Use this URL to cite or link to this record in EThOS: http://ethos.bl.uk/OrderDetails.do?uin=uk.bl.ethos.592465
Title: Inter-religious conflict in India : the dynamics of Hindu-Muslim relations in North Malabar, 1498-1947
Author: Gabriel, Theodore Paul Christian
Awarding Body: University of Aberdeen
Current Institution: University of Aberdeen
Date of Award: 1986
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Abstract:
Hindu-Muslim relations in the Indian subcontinent are one of the most pervasive and long standing problems which the region faces. This thesis seeks to describe and analyse inter-religious relations in the province of Malabar, the enquiry into Hindu-Muslim relations being focused on the northern districts of the region. The opening chapters examine the nature and aetiology of religious conflict, and the religious and social idioms in which Hindu-Muslim hostility is usually expressed. It is to be seen that such manifestations centre around some symbols and issues, ideological as well as social, for example Islamic Jihad or Hindu veneration of the cow. The fourth chapter delineates the contrasts in the behaviour and communalistic attitudes of the North and South Malabar Mappilas. The second half of the thesis concerns itself with the colonial period in North Malabar, and the developments in communal relations which transpired in the region with the advent of successive colonial powers. The efforts of the Portuguese to take over the maritime trade adversely affected the status and fortunes of the Muslims, who had hitherto enjoyed a virtual monopoly of the lucrative spice trade with the Middle East and Europe. This upset the delicate symbiotic balance that had sustained communal harmony in the province, in spite of the extreme disparities in religious and social characteristics of the Hindus and Muslims. The Nysorean period, characterised by the bigotry and religious chauvinism of the Sultans, especially Tippu, witnessed the bitterest episodes of inter-religious controversy, and the alliance of the Hindus with the British against the Muslim administration and citizenry. Malabar was gradually steered to tranquillity by the British, but the introduction of religious issues into the political scene by the Khilafat non-cooperation movement, and enactment of erroneous agrarian laws, vitiated communal relations there. The result was the Mappila rebellion and consequent estrangement between the Hindu and Muslim communities. Mappila leaders of North Malabar were mainly responsible for Muslim separatism in the province. Though the distinctions between the pre-colonial and colonial periods are usually too sharply drawn, the intrusion of colonial powers, especially the Portuguese and the Mysorean, prevented the Hindus and Muslims of Malabar from maintaining the modus vivendi they had achieved earlier. The secularising effect of British rule was destroyed to a great extent by the Khilafat agitation and consequent communal separatism.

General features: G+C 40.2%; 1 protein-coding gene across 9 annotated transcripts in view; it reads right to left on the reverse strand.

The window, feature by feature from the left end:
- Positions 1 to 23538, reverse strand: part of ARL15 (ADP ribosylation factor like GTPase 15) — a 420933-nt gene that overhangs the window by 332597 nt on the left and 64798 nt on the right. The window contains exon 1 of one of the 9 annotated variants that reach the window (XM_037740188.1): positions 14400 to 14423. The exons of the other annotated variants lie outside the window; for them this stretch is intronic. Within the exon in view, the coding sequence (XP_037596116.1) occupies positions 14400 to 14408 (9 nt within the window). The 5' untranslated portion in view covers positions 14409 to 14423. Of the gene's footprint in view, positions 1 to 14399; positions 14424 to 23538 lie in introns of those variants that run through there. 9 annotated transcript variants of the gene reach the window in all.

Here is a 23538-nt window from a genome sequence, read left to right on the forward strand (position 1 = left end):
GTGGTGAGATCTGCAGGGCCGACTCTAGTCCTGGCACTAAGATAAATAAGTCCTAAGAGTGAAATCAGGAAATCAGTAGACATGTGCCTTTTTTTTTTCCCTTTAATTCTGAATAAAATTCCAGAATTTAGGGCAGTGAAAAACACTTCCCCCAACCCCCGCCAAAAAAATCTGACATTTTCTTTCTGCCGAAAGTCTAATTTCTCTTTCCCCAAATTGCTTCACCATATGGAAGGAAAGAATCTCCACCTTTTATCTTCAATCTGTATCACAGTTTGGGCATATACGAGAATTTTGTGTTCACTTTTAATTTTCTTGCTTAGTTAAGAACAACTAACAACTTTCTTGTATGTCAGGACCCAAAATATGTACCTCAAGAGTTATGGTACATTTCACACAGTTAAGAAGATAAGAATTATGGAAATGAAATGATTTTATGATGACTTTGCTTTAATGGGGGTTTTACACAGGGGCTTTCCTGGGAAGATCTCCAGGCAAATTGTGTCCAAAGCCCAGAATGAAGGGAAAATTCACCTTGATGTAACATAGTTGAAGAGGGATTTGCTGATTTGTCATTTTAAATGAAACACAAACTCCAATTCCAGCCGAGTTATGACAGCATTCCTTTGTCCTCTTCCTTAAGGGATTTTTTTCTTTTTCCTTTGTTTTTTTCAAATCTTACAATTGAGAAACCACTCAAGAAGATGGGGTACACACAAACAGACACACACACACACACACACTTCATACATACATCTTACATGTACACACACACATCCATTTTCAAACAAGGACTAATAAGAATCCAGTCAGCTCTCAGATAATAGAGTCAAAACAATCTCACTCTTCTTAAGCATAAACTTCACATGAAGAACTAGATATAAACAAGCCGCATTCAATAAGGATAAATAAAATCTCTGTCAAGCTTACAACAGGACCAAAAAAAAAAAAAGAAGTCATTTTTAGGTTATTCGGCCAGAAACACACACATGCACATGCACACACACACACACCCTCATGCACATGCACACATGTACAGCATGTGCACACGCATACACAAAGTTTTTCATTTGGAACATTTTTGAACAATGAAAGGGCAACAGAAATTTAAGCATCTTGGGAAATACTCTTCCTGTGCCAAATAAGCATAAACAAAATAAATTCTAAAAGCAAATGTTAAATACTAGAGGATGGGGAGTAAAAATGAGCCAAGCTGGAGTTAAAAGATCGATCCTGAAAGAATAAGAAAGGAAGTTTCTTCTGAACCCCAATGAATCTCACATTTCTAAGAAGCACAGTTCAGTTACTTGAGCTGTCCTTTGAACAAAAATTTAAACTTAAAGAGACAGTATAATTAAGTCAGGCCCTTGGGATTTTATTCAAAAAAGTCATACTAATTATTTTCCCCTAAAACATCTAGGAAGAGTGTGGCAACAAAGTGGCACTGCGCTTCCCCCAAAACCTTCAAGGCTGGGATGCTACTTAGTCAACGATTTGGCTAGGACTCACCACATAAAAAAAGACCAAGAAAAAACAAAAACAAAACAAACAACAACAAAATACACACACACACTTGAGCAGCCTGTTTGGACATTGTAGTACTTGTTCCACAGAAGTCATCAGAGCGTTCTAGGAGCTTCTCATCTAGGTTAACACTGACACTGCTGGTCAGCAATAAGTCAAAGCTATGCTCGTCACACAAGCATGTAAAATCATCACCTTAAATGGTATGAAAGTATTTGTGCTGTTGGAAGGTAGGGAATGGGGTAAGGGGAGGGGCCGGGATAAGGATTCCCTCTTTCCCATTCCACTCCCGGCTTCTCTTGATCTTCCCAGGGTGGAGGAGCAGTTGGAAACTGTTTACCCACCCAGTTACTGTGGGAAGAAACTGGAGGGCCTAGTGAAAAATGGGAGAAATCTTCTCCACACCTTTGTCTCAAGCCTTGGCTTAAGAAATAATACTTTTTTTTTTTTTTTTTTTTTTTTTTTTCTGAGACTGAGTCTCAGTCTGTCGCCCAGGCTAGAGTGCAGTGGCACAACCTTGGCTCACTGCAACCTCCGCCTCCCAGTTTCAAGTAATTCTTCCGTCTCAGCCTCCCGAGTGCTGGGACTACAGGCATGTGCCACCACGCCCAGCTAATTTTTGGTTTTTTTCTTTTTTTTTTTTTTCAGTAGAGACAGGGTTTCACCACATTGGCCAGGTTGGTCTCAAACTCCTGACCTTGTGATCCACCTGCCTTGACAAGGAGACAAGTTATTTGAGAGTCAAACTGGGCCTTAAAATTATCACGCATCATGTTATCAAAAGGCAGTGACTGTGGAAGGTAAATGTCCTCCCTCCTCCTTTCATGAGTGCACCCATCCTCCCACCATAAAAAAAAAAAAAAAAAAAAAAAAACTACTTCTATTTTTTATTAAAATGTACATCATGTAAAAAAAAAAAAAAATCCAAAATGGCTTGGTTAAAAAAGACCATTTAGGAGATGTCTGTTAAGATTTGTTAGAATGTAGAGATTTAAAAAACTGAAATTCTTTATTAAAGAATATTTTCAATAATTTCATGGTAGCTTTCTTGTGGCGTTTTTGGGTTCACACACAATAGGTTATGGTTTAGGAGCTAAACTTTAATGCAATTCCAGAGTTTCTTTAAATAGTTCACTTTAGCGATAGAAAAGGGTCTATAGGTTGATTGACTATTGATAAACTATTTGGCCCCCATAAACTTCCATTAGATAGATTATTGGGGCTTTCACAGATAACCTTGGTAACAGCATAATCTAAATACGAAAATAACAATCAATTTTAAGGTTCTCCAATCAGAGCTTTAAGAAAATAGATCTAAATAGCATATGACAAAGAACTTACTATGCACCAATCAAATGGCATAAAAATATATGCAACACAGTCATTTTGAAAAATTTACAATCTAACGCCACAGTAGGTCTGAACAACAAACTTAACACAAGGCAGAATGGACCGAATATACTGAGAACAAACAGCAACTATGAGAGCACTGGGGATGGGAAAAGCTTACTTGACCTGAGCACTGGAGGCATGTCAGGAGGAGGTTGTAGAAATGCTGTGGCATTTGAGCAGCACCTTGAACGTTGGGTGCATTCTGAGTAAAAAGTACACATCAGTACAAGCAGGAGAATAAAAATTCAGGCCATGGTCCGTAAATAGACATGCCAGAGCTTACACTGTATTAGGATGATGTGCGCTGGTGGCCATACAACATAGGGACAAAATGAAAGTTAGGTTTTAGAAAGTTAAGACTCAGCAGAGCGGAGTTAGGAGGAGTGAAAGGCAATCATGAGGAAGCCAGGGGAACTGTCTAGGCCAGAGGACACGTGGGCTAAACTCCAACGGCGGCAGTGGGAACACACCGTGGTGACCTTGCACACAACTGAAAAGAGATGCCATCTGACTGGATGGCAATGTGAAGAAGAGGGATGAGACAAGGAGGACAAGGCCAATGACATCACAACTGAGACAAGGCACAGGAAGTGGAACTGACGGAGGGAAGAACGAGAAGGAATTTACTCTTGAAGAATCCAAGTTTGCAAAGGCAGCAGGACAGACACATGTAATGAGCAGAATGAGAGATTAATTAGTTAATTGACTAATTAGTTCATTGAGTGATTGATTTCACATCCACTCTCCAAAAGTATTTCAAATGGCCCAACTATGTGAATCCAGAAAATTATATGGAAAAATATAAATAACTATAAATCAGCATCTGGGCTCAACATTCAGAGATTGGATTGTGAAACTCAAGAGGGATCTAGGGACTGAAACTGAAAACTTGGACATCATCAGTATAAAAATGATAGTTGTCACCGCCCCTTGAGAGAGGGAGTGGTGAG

Supervisor: Not available Sponsor: Not available
Qualification Name: Thesis (Ph.D.) Qualification Level: Doctoral
EThOS ID: uk.bl.ethos.592465  DOI: Not available
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